Greg Walden Works to Improve Public Health and Wellness
Today, Representative Greg Walden (R-Hood River) discussed efforts to improve public health and wellness at an Energy and Commerce Subcommittee on Health hearing entitled “Legislation to Improve Americans’ Health Care Coverage and Outcomes.”
One of the bills discussed at the hearing was the Scarlett’s Sunshine on Sudden Unexpected Death Act, H.R. 2271, which would improve current efforts to further understand both sudden unexplained infant death (SUID) and sudden unexplained death in childhood (SUDC).
“The circumstances surrounding these unfortunate tragedies are oftentimes not fully understood, which makes determining the causes of sudden deaths of infants and children very challenging,” said Walden. “H.R. 2271 would improve the comprehensiveness and standardization of child and infant death investigations. As someone who has lost a child, I can’t imagine the added heartache of a child’s death being without any explanation. My hope is this legislation will help us find those answers and prevent those deaths in the future.”
Walden also spoke about H.R. 5534, a bill that would fix current nonsensical Medicare rules for patients who receive kidney transplants.
“Individuals who have received a kidney transplant require immunosuppressive drugs for the rest of their life in order to minimize the risk of their immune system rejecting the kidney,” said Walden. “Unfortunately, Medicare currently only provides payment for immunosuppressive drugs for three years while providing coverage for a lifetime of dialysis treatments. So, Medicare will currently pay for dialysis, pay for a transplant, pay for the drugs for three years, and then stop paying so patients are more likely to lose their transplanted kidney and then guess what? Medicare goes back to paying for dialysis, will pay for a new transplant, and then three more years of drug coverage.”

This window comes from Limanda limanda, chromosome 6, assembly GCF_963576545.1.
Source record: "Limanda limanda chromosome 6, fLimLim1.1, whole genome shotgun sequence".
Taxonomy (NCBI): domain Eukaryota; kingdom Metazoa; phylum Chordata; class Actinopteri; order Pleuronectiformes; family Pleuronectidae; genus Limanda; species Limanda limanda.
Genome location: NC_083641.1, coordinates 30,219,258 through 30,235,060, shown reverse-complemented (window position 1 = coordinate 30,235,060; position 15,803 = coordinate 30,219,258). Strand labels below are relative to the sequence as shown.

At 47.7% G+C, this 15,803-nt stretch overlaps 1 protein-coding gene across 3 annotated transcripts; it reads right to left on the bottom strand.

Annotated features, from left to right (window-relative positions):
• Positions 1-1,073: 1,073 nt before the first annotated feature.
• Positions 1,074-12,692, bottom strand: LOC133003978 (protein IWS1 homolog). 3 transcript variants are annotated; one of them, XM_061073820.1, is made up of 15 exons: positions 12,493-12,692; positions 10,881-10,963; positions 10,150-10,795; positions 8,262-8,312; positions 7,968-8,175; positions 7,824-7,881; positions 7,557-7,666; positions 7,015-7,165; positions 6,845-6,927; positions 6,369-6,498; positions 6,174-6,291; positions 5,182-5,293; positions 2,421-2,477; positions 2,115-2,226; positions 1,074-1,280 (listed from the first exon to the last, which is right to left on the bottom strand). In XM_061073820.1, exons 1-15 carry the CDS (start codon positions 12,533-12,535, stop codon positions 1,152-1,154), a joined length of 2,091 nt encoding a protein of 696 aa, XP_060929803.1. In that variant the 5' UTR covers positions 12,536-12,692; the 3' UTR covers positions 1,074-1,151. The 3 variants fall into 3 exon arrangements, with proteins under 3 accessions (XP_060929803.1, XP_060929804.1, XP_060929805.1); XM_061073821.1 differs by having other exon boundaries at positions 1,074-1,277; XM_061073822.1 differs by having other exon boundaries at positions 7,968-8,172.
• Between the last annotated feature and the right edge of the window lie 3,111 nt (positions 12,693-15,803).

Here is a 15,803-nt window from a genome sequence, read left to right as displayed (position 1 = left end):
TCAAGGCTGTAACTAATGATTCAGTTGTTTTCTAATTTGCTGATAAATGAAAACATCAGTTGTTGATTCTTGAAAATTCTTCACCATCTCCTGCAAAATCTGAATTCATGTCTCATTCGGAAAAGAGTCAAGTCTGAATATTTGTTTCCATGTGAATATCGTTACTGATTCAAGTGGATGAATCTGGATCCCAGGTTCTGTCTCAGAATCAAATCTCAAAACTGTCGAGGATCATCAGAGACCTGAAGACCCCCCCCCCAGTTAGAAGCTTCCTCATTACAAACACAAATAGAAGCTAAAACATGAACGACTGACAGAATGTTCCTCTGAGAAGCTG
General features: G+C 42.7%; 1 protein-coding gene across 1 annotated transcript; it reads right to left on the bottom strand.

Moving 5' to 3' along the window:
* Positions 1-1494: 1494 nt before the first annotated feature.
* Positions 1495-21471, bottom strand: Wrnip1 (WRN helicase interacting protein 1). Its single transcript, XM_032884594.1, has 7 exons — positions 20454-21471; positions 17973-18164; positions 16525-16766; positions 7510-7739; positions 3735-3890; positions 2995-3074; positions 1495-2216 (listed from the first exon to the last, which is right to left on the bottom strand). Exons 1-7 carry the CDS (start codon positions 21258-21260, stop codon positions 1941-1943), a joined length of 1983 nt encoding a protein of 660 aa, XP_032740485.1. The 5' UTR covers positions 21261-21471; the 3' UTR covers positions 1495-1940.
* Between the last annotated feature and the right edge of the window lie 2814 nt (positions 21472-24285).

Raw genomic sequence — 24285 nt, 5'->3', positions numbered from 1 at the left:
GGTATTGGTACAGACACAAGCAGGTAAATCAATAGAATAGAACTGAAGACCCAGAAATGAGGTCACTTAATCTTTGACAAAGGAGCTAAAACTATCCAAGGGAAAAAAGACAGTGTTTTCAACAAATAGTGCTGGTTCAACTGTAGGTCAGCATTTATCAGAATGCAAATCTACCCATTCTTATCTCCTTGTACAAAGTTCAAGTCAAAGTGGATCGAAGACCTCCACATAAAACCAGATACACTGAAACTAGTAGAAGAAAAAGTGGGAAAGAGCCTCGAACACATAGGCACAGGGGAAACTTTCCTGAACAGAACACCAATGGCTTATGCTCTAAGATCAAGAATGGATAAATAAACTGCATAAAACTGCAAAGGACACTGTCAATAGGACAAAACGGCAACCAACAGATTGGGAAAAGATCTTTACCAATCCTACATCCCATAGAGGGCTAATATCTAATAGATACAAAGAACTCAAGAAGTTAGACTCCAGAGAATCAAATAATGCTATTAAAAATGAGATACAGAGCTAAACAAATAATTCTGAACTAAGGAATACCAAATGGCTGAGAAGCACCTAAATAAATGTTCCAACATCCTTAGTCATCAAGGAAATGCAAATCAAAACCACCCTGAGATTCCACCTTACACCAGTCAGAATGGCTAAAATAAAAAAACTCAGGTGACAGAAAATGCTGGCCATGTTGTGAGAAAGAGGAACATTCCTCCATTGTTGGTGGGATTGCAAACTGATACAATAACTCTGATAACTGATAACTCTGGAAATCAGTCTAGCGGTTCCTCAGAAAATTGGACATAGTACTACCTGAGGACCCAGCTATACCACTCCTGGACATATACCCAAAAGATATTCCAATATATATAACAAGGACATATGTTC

Walden continued on, applauding the legislation, noting, “Extending immunosuppressive drug coverage for the lifetime of kidney patients is a cost-effective way for the federal government to improve clinical outcomes for those with End-Stage Renal Disease. Despite decades of legislative efforts and supporting clinical data, extending coverage for immunosuppressive drugs has not been passed into law."
He also discussed the Ensuring Lasting Smiles Act, H.R. 1379, which would ensure that children with congenital anomalies have their medically necessary treatment covered by private health insurance.
“Last year I met with Dr. Keith Krueger, a surgeon in central Oregon, about this issue and heard the frustrations of his patients -- and their parents -- who had to fight too hard just to get their treatment covered,” said Walden.
He said that fixing the issue was important and that patients should have the peace of mind that their care would be covered. However, Walden urged his colleagues that the Ensuring Lasting Smiles Act could still be improved to avoid any unintended consequences.
Walden has continuously worked to improve health and wellness in Oregon and throughout the nation. He introduced legislation to provide the longest and most generous extension of the Children’s Health Insurance Program (CHIP) in history, as well as a plan to provide two years of full funding and certainty for community health centers. Both pieces of legislation have been signed into law, ensuring these programs will be able to continue serving Oregonians.